Healthcare consumption, experiences of care and test of and intervention in frail old people. Implications for case management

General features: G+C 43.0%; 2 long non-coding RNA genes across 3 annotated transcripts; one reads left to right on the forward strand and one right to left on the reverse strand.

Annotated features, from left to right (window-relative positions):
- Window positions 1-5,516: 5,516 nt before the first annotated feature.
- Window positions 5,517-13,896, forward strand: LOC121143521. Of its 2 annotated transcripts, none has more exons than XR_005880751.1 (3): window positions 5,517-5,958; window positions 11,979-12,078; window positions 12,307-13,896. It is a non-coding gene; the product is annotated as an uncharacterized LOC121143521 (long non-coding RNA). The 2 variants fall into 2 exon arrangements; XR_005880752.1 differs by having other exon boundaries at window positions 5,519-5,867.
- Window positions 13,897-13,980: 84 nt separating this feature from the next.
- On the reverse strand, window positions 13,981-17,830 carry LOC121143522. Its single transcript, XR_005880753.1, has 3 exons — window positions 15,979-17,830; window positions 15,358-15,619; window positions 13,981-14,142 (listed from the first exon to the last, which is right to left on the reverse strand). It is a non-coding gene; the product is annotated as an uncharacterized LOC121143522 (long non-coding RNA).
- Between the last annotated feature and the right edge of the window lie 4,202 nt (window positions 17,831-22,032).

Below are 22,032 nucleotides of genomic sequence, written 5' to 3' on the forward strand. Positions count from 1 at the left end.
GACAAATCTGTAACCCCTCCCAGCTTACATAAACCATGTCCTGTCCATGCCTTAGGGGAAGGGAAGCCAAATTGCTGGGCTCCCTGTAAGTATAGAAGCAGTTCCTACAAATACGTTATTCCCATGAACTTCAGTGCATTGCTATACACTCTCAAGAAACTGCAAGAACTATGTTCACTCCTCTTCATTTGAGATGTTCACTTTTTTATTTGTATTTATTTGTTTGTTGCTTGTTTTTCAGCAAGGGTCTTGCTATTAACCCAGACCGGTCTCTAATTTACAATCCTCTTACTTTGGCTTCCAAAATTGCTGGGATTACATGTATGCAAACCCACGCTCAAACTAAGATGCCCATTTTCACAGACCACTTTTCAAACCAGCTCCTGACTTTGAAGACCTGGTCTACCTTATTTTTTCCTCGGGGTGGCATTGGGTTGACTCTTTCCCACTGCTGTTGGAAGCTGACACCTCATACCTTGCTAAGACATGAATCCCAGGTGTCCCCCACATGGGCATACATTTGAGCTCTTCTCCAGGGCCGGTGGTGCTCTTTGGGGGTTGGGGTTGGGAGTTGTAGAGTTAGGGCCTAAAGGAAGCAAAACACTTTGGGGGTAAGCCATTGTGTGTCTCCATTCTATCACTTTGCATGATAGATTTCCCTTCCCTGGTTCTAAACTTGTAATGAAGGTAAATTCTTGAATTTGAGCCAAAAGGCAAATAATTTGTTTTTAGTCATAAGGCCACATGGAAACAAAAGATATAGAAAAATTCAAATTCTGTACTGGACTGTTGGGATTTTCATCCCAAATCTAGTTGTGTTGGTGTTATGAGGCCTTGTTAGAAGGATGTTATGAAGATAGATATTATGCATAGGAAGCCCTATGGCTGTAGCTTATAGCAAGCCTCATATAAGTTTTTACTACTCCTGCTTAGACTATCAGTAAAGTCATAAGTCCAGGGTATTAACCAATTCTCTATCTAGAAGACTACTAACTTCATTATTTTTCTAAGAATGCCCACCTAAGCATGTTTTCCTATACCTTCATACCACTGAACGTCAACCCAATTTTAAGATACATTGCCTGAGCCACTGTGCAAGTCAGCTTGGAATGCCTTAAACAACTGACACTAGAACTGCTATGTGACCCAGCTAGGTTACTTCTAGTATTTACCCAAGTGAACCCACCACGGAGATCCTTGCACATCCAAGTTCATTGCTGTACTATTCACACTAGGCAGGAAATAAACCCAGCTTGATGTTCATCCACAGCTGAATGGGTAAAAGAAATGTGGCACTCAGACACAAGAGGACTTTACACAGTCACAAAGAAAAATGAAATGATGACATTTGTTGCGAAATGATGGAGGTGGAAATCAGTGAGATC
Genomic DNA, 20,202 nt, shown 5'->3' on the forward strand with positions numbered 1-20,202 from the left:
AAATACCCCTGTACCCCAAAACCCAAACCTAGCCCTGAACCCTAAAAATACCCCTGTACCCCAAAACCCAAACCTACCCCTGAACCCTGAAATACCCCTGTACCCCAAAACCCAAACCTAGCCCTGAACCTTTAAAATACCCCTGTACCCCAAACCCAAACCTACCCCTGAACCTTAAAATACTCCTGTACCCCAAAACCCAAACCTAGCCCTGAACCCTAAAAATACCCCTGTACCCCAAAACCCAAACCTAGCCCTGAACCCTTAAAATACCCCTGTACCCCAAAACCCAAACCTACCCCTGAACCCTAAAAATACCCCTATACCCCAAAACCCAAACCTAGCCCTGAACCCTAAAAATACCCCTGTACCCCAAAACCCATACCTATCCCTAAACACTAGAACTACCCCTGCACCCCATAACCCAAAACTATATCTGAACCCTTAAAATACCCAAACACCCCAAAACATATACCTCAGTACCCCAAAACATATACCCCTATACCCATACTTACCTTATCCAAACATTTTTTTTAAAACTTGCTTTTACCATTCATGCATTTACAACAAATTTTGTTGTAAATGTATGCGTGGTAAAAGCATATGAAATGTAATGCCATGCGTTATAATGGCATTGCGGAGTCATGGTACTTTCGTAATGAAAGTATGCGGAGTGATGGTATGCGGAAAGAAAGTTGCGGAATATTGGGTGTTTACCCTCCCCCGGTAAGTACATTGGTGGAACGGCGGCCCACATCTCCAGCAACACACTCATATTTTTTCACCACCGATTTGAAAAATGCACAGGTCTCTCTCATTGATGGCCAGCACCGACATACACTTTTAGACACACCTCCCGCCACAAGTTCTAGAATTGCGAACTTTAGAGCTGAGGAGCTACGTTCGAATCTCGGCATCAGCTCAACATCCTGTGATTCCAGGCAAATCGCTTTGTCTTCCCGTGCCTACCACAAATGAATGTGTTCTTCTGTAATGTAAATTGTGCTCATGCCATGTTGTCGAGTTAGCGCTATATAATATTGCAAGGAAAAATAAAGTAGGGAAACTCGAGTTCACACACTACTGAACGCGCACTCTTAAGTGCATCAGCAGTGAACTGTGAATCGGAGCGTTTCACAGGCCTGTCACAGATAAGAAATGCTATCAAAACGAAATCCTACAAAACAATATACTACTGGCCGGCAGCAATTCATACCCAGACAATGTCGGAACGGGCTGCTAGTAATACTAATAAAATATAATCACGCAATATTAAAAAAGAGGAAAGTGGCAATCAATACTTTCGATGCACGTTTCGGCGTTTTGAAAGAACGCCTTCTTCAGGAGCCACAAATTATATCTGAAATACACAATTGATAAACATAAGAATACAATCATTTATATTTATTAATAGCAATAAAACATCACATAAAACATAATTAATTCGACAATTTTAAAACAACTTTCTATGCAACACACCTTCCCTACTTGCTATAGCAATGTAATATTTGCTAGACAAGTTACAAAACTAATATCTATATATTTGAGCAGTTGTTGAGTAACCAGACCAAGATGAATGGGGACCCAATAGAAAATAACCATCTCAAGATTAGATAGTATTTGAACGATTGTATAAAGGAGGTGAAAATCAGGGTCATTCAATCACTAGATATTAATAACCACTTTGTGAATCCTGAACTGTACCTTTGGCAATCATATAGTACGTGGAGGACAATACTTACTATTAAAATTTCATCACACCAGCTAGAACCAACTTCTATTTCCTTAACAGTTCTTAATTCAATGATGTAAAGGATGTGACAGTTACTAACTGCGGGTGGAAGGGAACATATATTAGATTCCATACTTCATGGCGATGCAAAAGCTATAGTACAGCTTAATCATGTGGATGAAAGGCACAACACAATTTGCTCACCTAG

Abstract: The overall aim of thesis was to explore frail older people’s experiences of receiving healthcare and/or social services and to investigate healthcare consumption and costs in both men and women and in different age groups in the two years prior to the introduction of long-term municipal care. A second aim was to explore a preventive intervention in a pilot study using case managers to older people with functional dependency and repeated healthcare contacts. Study I was qualitative and comprised 14 people (mean age 81) who were interviewed about their experiences of the healthcare and social services delivered to them. The results were analysed using content analysis. A cross-sectional, comparative design was used in studies II and III, which comprised 362 people who received a decision about the provision of municipal care or/and services during 2002-2003 and the participants were drawn from the Swedish National Study of Aging and Care (SNAC) and the county council register of healthcare consumption and costs. Study IV was a pilot trial with an experimental design and comprised 35 people who were consecutively and randomly assigned to either an intervention (n=19) or a control (n=16) group. Two nurses worked as case managers and carried out the intervention, which had four dimensions. Data were collected at baseline and after the intervention had been in place for about three months. Study I showed that the experience of receiving healthcare and/or social services in old age could be interpreted according to the overall theme “Having power or being powerless”, divided into three main categories: Autonomous or without control in relation to the healthcare and/or social service system; Confirmed or violated in relation to caregivers and Paradoxes in healthcare and social services. The results from Study II showed that about 50% of the acute hospital stays occurred within the five months prior to receiving municipal care. The men (n= 115, mean age 80.8) had significantly more bed days in hospital, more diagnoses and contacts with other staff groups besides physicians in outpatient care compared to the women (n=247, mean age 83.8). The results from study III showed that 13% of the sample had overall higher healthcare costs throughout the two years of observation. A majority (58% for the women and 54% for the men) of the costs for acute inpatient care occurred within five months prior to municipal care. The results from Study IV showed no differences between groups at baseline. Those included reported low life satisfaction, low perceived health and were also at risk of suffering from depression. The Life Satisfaction Index, Geriatric Depression Scale-20 and the ADL staircase had satisfactory internal consistency. Healthcare staff must be aware of the risk that older people loose control over their life situation when receiving healthcare and/or social services from various agencies. Preventive interventions and a more empowering approach are seemingly needed. This requires continuity and accessibility on an individual and organisational level. Early detection through a systematic clinical assessment, a more proactive and integrated care and applying preventive interventions to people in a transitional stage of becoming increasingly dependent on continuous care and services seems urgent to prevent escalating acute hospital admissions and thereby costs. The intervention had a feasible design. The sampling procedure led to similar groups and the measures were reliable to use. Both groups had a low life satisfaction, a low self reported health and were at risk of having a depression and could benefit from preventive interventions. No effects were found on self perceived health and depressed mood after three months. This might be due to the follow up time being too short. Further investigations about the content of the interventions are needed in the future.
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